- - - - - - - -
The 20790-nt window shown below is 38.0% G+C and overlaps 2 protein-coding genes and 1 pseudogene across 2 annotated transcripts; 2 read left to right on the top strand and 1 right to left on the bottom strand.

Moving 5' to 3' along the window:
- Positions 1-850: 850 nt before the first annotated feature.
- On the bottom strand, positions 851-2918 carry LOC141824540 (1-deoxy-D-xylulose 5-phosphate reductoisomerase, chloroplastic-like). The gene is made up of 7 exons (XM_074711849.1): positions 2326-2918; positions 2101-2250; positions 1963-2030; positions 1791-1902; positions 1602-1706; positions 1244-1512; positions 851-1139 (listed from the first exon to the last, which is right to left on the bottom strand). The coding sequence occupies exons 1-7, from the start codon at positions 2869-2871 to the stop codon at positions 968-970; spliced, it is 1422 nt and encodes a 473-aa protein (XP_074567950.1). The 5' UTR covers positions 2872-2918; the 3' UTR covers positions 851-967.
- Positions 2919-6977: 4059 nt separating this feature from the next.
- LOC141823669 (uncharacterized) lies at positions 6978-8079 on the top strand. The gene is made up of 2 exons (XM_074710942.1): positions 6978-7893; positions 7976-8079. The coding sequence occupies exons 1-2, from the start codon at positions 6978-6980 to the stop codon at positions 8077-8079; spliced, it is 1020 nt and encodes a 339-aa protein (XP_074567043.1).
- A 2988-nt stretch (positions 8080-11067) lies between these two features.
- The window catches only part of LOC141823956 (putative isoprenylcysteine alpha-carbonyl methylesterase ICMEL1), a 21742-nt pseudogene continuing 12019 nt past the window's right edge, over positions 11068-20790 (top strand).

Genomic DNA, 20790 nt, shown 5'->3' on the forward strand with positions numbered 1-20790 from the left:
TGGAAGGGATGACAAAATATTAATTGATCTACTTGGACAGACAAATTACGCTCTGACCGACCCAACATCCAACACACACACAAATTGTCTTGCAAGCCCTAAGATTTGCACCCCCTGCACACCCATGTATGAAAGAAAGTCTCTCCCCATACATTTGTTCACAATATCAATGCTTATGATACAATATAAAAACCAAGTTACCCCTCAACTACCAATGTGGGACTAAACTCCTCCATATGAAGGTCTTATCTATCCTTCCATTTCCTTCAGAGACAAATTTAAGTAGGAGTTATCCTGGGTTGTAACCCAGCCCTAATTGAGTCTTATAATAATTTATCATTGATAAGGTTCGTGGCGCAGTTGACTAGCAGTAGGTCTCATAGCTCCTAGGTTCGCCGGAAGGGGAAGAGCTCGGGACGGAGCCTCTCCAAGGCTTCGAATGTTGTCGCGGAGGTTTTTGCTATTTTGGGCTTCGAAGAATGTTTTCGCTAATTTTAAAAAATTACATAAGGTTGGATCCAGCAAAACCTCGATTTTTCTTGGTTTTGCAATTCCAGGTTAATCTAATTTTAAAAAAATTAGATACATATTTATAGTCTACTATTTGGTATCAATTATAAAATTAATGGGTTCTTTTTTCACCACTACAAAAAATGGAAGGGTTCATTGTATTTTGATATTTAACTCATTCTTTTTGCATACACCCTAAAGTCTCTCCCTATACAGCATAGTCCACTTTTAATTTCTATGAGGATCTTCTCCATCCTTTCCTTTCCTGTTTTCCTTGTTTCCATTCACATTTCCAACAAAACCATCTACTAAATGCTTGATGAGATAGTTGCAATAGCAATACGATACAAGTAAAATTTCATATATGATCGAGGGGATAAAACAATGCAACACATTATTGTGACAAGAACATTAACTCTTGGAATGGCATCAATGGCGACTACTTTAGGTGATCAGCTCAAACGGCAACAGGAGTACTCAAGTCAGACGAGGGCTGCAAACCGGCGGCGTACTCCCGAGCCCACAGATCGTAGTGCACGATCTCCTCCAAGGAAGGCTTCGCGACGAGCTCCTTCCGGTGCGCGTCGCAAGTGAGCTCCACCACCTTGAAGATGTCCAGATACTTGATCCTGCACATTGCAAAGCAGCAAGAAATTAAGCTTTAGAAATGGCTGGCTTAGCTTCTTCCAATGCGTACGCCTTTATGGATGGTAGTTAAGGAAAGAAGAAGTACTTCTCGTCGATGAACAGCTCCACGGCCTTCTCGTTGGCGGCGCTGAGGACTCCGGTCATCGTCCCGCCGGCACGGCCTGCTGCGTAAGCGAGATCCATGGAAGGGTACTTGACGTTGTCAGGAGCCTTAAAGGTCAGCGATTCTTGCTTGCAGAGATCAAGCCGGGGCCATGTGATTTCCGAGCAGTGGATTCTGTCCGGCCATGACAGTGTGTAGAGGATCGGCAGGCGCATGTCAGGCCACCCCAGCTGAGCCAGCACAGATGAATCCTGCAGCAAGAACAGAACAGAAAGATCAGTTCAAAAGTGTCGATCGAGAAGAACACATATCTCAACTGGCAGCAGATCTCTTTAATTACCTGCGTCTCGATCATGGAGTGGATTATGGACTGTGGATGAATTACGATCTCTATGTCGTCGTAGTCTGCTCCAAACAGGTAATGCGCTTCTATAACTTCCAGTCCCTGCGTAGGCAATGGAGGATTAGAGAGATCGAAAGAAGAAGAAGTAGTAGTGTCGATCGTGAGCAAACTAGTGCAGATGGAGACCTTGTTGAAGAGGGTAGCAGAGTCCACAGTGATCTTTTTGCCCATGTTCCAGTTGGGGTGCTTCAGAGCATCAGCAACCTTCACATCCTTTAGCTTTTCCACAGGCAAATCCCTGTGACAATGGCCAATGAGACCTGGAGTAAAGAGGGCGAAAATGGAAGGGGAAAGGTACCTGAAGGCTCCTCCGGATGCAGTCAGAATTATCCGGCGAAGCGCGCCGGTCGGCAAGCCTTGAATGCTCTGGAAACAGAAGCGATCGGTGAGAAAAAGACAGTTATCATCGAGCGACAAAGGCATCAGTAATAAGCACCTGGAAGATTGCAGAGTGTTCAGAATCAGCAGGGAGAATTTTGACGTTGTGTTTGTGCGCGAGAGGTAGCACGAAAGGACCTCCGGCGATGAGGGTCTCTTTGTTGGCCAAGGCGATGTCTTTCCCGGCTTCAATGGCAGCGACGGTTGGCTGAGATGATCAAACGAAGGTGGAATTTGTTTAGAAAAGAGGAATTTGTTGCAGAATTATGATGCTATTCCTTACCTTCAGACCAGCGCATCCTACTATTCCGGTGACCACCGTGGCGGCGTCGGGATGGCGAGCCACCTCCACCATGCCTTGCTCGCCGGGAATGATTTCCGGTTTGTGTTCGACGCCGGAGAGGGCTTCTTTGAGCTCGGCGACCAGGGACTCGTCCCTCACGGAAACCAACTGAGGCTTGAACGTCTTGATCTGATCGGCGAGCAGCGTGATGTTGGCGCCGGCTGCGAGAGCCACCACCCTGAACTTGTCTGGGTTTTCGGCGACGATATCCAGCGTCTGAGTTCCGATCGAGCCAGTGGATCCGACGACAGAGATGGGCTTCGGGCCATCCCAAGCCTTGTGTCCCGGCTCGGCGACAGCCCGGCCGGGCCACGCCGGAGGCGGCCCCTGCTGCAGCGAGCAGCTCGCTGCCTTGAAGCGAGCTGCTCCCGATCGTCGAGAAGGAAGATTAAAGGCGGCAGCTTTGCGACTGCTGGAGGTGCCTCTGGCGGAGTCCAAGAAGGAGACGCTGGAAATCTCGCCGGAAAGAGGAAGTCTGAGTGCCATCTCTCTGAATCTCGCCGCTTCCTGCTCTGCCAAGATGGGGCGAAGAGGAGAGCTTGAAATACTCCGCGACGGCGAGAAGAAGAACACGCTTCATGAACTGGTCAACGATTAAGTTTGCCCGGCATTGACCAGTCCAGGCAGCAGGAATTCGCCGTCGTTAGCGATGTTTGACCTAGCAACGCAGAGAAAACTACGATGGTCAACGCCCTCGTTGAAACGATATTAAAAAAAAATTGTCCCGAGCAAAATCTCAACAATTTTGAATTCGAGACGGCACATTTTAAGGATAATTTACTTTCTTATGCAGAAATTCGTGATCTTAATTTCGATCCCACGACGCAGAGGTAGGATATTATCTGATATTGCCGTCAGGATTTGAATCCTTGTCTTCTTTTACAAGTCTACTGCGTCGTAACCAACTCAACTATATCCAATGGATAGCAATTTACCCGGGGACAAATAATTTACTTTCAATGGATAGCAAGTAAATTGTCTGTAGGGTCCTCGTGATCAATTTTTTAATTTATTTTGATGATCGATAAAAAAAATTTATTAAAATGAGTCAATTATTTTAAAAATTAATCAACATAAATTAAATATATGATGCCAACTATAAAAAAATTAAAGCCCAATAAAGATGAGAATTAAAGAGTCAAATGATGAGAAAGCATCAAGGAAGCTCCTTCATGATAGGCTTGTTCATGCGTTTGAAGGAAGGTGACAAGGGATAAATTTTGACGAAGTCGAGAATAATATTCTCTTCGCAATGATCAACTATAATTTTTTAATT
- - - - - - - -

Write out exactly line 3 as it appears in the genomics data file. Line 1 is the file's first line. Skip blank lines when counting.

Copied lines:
- Positions 1-850: 850 nt before the first annotated feature.